Diversity panel brings MU leaders to residence halls
The event addressed racism and violence issues on campus.
Mar. 11, 2011
The Hawthorn, Galena and Dogwood Diversity Dialogue events have three rules: no question is a stupid question, ask and have fun.
About two-dozen students put those rules into action at the first Domino’s and Dialogues event, a roundtable discussion put on by the Hawthorn, Galena and Dogwood Residence Halls to encourage diversity. Organizers plan to hold the event annually.
The round-table discussion brought panelists from the MU community, including representatives from the residence halls and the Gaines/Oldham Black Culture Center.
“We want to make sure our residents have a sense of gratitude for diversity and be inclusive individuals,” Hawthorn Community Advisor Xavier Billingsley said.
Topics during the panel ranged from diversity issues on campus to the world.
Among the issues discussed were the recent instances of sexual violence in Columbia, particularly the reported case of rape outside Laws Residence Hall.
“A lot of times when a sexual assault happens, the victim gets blamed,” Billingsley said. “I have a problem with people who try to judge.”
Statistically, 1.3 women are raped every minute, which equates to 78 rapes each hour, Residential Life Area Coordinator Maya Hernandez said. Panelists and students discussed how often rapes are not reported and ignored.
“For us to want this campus to be the kind of place to feel safe and OK in, it takes all of us working together,” BCC Coordinator Nathan Stephens said. “Quite frankly, it can’t be just for one instance to be considered wrong and another to simply be downplayed.”
Prevention efforts were discussed, including asking friends to join a buddy system, or to call MU Police Department or STRIPES for an escort or ride.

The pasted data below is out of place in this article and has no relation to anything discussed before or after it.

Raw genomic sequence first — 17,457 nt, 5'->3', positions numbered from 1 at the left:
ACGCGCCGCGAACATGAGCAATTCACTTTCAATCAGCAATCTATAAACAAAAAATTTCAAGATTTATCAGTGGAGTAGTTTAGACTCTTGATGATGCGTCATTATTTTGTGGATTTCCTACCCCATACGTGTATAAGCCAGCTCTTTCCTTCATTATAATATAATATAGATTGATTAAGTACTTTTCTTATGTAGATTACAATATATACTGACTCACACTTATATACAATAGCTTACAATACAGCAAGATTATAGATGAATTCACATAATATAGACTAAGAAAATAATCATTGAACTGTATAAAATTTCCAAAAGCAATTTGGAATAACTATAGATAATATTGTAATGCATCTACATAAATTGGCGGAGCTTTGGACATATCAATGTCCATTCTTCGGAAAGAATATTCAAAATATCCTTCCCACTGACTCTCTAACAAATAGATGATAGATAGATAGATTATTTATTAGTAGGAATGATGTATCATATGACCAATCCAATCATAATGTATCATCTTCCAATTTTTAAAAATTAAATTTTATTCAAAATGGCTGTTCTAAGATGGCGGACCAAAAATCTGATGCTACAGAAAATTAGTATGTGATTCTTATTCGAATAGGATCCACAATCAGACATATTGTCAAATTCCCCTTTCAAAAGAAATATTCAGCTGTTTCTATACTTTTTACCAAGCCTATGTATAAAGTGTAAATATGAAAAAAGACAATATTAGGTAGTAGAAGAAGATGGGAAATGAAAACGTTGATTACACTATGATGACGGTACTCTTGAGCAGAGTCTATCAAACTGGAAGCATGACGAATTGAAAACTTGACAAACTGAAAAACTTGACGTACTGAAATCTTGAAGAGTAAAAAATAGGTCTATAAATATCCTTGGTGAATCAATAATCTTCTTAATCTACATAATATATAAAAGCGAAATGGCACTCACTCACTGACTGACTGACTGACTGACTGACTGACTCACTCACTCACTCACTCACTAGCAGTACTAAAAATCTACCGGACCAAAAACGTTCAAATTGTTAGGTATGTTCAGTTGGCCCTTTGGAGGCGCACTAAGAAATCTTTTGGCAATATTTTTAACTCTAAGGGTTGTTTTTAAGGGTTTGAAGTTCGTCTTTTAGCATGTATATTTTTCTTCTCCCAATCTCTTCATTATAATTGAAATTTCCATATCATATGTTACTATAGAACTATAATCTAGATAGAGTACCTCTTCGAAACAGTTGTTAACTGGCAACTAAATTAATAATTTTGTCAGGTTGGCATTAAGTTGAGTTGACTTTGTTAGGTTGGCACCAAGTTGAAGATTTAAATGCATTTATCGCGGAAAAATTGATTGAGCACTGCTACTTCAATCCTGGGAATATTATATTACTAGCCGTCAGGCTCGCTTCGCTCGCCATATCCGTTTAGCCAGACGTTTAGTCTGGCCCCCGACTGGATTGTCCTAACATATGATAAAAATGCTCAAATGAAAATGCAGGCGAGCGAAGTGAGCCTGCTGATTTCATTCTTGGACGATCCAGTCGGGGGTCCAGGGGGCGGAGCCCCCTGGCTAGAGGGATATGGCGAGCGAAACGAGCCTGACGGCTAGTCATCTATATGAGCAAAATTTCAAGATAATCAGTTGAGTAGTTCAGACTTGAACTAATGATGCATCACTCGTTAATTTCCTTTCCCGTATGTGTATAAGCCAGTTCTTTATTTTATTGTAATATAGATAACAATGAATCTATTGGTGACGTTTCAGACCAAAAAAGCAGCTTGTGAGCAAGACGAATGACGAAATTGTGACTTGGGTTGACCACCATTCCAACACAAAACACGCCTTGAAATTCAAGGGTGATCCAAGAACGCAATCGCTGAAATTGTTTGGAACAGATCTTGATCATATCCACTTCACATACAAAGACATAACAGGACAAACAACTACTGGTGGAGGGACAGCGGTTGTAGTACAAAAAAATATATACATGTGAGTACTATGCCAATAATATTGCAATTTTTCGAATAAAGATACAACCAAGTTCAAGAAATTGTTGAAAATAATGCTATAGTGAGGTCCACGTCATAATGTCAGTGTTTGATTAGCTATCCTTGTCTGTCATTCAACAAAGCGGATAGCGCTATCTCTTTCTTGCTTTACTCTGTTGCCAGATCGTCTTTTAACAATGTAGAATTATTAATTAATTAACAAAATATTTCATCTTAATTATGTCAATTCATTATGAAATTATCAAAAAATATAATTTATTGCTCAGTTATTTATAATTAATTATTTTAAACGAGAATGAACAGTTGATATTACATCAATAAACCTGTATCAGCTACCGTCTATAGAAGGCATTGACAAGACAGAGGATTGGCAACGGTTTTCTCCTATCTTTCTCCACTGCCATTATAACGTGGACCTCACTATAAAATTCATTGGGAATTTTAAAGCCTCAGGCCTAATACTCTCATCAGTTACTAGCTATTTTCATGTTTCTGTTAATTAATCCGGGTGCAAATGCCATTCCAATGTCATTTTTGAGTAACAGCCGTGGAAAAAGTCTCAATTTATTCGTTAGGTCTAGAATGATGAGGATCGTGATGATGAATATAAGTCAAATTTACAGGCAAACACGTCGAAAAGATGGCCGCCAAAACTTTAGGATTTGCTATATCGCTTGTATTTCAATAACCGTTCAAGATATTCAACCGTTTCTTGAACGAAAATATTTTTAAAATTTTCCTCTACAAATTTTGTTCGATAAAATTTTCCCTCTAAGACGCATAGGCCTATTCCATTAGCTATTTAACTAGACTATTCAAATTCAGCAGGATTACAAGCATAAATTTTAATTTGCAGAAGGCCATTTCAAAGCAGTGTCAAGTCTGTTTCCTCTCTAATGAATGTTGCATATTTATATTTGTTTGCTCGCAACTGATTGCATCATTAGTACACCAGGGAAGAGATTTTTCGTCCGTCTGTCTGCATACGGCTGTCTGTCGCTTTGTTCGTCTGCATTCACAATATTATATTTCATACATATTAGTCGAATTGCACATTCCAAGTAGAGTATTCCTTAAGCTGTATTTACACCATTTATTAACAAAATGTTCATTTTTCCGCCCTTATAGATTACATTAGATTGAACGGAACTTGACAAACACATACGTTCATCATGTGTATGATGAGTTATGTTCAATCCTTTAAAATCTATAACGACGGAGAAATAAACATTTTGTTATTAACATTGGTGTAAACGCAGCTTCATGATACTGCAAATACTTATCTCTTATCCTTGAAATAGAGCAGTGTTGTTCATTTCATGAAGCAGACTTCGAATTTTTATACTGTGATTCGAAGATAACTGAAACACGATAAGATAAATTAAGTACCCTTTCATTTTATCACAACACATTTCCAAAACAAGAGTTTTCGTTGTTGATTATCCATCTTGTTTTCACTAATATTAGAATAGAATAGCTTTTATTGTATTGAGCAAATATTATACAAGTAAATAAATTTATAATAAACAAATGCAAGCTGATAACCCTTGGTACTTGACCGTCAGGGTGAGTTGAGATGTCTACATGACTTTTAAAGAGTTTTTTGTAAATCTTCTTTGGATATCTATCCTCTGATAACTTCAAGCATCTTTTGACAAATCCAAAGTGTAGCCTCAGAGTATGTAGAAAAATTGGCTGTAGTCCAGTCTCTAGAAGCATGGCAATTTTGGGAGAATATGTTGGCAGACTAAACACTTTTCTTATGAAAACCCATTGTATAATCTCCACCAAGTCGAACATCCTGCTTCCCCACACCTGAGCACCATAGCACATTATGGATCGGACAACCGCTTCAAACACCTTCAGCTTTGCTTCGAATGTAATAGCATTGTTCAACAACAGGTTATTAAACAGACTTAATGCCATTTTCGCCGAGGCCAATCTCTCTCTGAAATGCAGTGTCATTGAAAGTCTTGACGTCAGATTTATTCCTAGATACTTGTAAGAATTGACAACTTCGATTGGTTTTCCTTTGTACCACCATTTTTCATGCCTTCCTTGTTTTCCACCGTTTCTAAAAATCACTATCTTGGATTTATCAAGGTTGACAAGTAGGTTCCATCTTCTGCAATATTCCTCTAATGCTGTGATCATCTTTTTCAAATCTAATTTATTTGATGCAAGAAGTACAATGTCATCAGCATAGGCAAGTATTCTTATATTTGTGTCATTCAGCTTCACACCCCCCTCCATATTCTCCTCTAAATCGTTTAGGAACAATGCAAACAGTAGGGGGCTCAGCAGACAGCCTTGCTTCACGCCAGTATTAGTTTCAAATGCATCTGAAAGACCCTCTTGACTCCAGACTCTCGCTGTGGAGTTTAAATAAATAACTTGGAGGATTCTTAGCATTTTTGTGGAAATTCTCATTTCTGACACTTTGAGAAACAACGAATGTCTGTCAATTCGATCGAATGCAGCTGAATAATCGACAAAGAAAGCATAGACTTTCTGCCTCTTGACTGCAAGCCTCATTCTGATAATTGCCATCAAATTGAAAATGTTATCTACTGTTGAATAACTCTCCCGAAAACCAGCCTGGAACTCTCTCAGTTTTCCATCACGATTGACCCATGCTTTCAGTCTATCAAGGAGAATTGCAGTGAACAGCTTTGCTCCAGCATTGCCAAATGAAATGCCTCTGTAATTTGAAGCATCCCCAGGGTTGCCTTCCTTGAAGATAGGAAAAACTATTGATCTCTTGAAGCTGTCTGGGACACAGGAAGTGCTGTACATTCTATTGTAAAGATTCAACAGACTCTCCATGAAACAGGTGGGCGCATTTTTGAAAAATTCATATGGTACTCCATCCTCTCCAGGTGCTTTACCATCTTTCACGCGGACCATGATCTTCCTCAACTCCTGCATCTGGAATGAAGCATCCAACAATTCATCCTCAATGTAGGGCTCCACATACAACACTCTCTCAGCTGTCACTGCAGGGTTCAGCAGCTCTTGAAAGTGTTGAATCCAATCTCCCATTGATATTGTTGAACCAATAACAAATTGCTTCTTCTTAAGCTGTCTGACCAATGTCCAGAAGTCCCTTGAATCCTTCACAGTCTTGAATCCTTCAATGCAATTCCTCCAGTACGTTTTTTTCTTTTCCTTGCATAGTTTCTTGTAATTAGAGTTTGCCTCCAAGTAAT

Panelists also discussed issues of racism on campus, particularly touching on the graffiti written outside Hatch.
“This area serves 1,200 to 1,300 students,” Hernandez said. “This is not just ‘the Hatch incident.’ This is a campus and community issue.”
The event largely focused on empowerment among students.
“You are your largest barrier,” Diversity Programming Manager Noor Azizan-Gardner said. “It’s really important that you are able to give each other space to learn from each other. We’re all here to learn together.”
She advised getting to know people of a different culture as the best way to gain insights into diversity.
“Book knowledge is one thing,” she said. “The second thing is when you try to start exploring. Make friends with someone of a difference race, even date someone of a different race.”
Azizan-Gardner also presented statistics on MU’s diversity. The campus is 86 percent Caucasian and 6 percent African American. There are fewer than 10 students who identify themselves as Native American on campus, she said.
“Talking about diversity is really uncomfortable for a lot of people,” Residential Life Area Coordinator Tyler Page said. “You feel more comfortable in not knowing, but you have to seek it out. It’s not going to come to you.”